Conclusion: When compared to UTE-associated epilepsy, BTE-associated epilepsy is characterised by a later age at onset, shorter delay in TE diagnosis and more frequent drug-resistance. As epilepsy surgery is a valid treatment option for both syndromes, a standardised diagnostic workup should be implemented for temporal lobe epilepsy (TLE) patients with unknown aetiology to facilitate early detection of UTE and BTE.
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http://dx.doi.org/10.1016/j.seizure.2019.05.022DOI Listing
October 2019

Statement by the OEGGG with Review of the Literature on the Mode of Delivery of Premature Infants at the Limit of Viability.

Geburtshilfe Frauenheilkd 2018 Dec 14;78(12):1212-1216. Epub 2018 Dec 14.

Universitätsklinik für Frauenheilkunde und Geburtshilfe, Medizinische Universität Graz, Graz, Austria.

In 2017, the Austrian Society for Paediatric and Adolescent Medicine (ÖGKJ) published a guideline on the primary care of premature infants at the limit of viability. In this guideline, it is recommended that a Caesarean section be preferred as mode of delivery with regard to an early preterm birth (22 + 0 - 24 + 6 weeks of pregnancy) due to an allegedly lower perinatal risk of cerebral haemorrhage. In contrast to this, the Austrian Society for Gynaecology and Obstetrics (OEGGG) considers there to be no clinical and scientific basis for this recommendation and the mode of delivery in the case of early preterm birth must be adapted to the individual maternal and foetal clinical situation. The international data available from the generally retrospective investigations show heterogeneous results regarding the mode of delivery. The prospective and randomised data in this regard are insufficient. A Cochrane analysis does not show any advantage in favour of a Caesarean delivery. The German-language guidelines (AWMF and Switzerland) make analogous recommendations for adapting the mode of delivery with regard to an early preterm birth individually to the respective clinical situation. In the case of an early preterm birth and a singleton in cephalic presentation, the OEGGG therefore recommends individual management of the delivery which takes the maternal and foetal clinical situation into account and also includes vaginal delivery as a mode of delivery in the clinical decision process.
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http://dx.doi.org/10.1055/a-0669-1480DOI Listing
http://www.ncbi.nlm.nih.gov/pmc/articles/PMC6294639PMC
December 2018

Efficacy, Retention, and Tolerability of Brivaracetam in Patients With Epileptic Encephalopathies: A Multicenter Cohort Study From Germany.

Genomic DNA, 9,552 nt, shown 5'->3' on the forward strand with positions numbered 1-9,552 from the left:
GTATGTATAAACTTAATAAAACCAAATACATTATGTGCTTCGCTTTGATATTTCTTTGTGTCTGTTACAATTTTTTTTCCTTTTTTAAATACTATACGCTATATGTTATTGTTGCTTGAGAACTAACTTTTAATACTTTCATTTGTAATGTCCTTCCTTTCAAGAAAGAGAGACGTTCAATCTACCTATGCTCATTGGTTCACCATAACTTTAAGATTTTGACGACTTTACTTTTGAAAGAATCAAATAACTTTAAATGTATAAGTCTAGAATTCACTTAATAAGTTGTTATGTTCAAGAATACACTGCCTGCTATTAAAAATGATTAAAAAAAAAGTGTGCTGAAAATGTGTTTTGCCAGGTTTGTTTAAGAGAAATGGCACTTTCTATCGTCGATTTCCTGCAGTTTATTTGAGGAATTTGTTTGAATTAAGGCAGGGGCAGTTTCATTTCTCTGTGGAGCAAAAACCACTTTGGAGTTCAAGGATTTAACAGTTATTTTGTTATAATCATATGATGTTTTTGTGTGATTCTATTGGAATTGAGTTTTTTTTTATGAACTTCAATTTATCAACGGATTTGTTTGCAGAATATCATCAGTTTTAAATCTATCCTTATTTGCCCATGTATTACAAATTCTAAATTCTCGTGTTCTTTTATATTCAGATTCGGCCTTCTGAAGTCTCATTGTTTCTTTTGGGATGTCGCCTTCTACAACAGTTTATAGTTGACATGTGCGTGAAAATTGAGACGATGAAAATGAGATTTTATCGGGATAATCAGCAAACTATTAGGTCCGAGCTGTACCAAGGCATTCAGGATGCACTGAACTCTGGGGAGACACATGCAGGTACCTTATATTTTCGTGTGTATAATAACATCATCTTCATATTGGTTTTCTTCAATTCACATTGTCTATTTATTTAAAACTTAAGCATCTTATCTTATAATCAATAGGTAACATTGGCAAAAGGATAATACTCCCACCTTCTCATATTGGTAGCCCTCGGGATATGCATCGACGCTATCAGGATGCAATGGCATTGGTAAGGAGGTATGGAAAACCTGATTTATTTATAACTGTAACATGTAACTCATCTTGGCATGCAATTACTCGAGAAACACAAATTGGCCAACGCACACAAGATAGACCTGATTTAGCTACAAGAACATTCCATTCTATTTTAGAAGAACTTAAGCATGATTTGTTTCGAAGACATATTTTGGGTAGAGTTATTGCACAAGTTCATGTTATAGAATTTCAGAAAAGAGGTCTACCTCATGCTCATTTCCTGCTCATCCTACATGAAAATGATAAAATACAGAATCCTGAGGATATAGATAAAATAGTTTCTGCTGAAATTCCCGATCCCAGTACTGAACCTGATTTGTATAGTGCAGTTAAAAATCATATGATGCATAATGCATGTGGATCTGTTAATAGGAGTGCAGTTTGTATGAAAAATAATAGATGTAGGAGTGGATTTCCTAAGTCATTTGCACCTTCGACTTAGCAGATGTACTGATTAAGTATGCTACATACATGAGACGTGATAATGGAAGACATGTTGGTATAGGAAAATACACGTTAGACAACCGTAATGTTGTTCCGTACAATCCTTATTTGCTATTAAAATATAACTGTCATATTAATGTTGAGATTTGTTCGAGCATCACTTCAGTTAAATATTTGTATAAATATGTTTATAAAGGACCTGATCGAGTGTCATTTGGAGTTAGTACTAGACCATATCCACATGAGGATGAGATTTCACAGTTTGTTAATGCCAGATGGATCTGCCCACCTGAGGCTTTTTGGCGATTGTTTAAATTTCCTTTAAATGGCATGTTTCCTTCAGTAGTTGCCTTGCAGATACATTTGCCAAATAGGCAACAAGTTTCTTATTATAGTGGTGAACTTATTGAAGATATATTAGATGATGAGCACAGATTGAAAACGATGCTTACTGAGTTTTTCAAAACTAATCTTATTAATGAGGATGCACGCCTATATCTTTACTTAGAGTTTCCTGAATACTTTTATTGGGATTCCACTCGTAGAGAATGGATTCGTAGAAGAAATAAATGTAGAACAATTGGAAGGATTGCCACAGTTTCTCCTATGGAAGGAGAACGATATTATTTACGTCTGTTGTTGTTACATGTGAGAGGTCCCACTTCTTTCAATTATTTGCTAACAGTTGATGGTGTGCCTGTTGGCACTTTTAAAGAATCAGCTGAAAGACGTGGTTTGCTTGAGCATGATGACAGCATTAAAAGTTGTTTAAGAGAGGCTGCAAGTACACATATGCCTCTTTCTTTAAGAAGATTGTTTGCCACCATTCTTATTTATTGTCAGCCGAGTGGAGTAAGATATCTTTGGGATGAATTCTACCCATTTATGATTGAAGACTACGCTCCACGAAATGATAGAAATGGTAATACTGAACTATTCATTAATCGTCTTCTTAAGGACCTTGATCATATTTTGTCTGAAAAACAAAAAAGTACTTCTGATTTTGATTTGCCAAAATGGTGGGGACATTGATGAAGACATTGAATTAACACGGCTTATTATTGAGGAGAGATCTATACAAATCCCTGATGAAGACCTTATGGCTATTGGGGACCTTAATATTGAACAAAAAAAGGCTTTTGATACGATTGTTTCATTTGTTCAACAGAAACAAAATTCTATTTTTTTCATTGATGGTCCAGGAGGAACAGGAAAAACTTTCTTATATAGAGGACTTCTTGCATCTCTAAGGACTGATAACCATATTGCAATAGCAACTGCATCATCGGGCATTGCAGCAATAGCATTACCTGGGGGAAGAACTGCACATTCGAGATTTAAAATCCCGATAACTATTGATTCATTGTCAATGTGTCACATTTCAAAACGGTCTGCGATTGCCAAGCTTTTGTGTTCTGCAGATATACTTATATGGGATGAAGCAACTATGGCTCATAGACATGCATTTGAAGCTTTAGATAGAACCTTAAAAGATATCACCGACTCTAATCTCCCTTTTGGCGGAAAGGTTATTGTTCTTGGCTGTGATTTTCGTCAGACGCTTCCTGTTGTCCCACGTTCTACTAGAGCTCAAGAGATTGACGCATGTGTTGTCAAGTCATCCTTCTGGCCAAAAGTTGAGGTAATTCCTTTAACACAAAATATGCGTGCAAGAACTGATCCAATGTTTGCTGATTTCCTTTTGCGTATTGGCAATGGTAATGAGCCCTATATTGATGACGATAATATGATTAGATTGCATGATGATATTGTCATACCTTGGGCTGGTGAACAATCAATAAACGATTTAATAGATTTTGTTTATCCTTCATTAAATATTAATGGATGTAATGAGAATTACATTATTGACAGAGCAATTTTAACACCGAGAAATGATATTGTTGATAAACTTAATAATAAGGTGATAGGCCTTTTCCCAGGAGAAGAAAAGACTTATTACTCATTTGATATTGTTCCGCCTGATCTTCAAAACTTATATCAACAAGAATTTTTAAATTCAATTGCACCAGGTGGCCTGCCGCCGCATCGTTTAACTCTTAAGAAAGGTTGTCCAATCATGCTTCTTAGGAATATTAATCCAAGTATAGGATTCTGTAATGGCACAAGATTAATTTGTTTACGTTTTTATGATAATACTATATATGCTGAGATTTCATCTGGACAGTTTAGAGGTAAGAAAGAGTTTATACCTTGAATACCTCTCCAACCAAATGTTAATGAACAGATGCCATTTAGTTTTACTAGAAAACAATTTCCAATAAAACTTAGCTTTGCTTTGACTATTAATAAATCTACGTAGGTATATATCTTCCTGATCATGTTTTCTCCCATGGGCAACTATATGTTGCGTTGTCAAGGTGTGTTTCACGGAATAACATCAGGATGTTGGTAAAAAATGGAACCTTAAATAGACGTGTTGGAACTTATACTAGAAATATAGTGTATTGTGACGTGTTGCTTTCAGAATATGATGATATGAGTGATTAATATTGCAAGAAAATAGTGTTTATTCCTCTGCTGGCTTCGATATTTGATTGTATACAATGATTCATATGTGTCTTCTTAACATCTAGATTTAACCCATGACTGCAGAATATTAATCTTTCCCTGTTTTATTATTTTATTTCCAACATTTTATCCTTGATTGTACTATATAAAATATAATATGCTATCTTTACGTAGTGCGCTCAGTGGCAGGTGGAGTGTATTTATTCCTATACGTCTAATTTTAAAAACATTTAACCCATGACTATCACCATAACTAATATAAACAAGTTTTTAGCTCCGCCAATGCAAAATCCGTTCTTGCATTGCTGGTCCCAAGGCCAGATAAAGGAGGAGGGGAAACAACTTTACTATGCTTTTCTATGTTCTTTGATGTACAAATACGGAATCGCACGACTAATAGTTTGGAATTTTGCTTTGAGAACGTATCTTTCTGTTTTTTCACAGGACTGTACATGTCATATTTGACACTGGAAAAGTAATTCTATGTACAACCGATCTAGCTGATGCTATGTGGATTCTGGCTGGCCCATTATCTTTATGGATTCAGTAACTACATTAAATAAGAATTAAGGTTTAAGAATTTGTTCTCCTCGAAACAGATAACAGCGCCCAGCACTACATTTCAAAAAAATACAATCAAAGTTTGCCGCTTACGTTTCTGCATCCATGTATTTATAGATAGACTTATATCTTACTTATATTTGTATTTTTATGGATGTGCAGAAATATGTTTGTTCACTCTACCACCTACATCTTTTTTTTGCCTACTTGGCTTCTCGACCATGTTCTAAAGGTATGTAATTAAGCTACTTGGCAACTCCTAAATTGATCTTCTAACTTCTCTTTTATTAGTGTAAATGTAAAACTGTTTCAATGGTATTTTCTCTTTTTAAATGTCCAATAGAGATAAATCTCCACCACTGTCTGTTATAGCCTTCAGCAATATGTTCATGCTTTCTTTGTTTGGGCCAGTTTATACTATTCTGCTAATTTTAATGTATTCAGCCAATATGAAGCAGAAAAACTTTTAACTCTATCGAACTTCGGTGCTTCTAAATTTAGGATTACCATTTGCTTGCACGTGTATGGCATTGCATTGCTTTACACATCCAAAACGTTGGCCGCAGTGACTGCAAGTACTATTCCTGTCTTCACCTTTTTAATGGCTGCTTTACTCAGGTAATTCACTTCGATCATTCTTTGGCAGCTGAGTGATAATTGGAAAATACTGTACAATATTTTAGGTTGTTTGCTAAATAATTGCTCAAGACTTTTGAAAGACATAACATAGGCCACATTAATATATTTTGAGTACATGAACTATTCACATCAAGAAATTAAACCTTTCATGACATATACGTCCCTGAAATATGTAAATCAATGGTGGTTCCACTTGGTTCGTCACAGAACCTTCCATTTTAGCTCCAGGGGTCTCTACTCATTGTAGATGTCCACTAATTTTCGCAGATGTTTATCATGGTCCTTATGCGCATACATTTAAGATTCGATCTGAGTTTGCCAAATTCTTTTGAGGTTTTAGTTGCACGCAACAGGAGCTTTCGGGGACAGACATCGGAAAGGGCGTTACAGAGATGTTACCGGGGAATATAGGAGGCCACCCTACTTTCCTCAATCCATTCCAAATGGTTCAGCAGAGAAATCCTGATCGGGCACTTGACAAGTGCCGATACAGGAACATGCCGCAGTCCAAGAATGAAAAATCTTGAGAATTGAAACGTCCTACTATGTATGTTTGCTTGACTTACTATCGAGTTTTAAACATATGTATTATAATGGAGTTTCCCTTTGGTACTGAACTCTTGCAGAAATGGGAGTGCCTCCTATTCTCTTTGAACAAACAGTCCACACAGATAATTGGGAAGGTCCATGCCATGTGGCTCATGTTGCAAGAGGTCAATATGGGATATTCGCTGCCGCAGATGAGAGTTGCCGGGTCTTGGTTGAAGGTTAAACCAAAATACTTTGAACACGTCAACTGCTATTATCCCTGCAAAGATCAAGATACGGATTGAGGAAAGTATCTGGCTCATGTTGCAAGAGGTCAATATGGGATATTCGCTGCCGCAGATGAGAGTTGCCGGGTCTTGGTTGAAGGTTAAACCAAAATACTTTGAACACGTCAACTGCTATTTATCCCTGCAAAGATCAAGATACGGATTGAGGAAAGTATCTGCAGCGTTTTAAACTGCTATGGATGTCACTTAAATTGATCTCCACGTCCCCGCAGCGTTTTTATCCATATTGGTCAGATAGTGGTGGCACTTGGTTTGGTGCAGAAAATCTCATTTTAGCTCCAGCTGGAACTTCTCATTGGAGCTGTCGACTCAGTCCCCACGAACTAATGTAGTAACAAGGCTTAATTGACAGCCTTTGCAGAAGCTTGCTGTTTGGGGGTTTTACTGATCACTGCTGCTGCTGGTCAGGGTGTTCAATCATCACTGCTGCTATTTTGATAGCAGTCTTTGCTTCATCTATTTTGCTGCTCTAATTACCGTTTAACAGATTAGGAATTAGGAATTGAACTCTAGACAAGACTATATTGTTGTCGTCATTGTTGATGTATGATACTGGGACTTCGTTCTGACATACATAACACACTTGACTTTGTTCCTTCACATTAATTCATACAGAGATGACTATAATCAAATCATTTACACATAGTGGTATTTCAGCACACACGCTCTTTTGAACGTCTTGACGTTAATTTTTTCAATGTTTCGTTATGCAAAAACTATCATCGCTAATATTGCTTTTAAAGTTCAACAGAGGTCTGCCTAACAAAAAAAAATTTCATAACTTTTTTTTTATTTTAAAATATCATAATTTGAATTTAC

Front Neurol 2018 23;9:569. Epub 2018 Jul 23.

Epilepsy Center Frankfurt Rhine-Main and Department of Neurology, Goethe University Frankfurt, Frankfurt, Germany.

To evaluate the efficacy and tolerability of brivaracetam (BRV) in a severely drug refractory cohort of patients with epileptic encephalopathies (EE). A multicenter, retrospective cohort study recruiting all patients treated with EE who began treatment with BRV in an enrolling epilepsy center between 2016 and 2017. Forty-four patients (27 male [61%], mean age 29 years, range 6 to 62) were treated with BRV. The retention rate was 65% at 3 months, 52% at 6 months and 41% at 12 months. A mean retention time of 5 months resulted in a cumulative exposure to BRV of 310 months. Three patients were seizure free during the baseline. At 3 months, 20 (45%, 20/44 as per intention-to-treat analysis considering all patients that started BRV including three who were seizure free during baseline) were either seizure free ( = 4; 9%, three of them already seizure-free at baseline) or reported at least 25% ( = 4; 9%) or 50% ( = 12; 27%) reduction in seizures. An increase in seizure frequency was reported in two (5%) patients, while there was no change in the seizure frequency of the other patients. A 50% long-term responder rate was apparent in 19 patients (43%), with two (5%) free from seizures for more than six months and in nine patients (20%, with one [2 %] free from seizures) for more than 12 months. Treatment-emergent adverse events were predominantly of psychobehavioural nature and were observed in 16%. In this retrospective analysis the rate of patients with a 50% seizure reduction under BRV proofed to be similar to those seen in regulatory trials for focal epilepsies. BRV appears to be safe and relatively well tolerated in EE and might be considered in patients with psychobehavioral adverse events while on levetiracetam.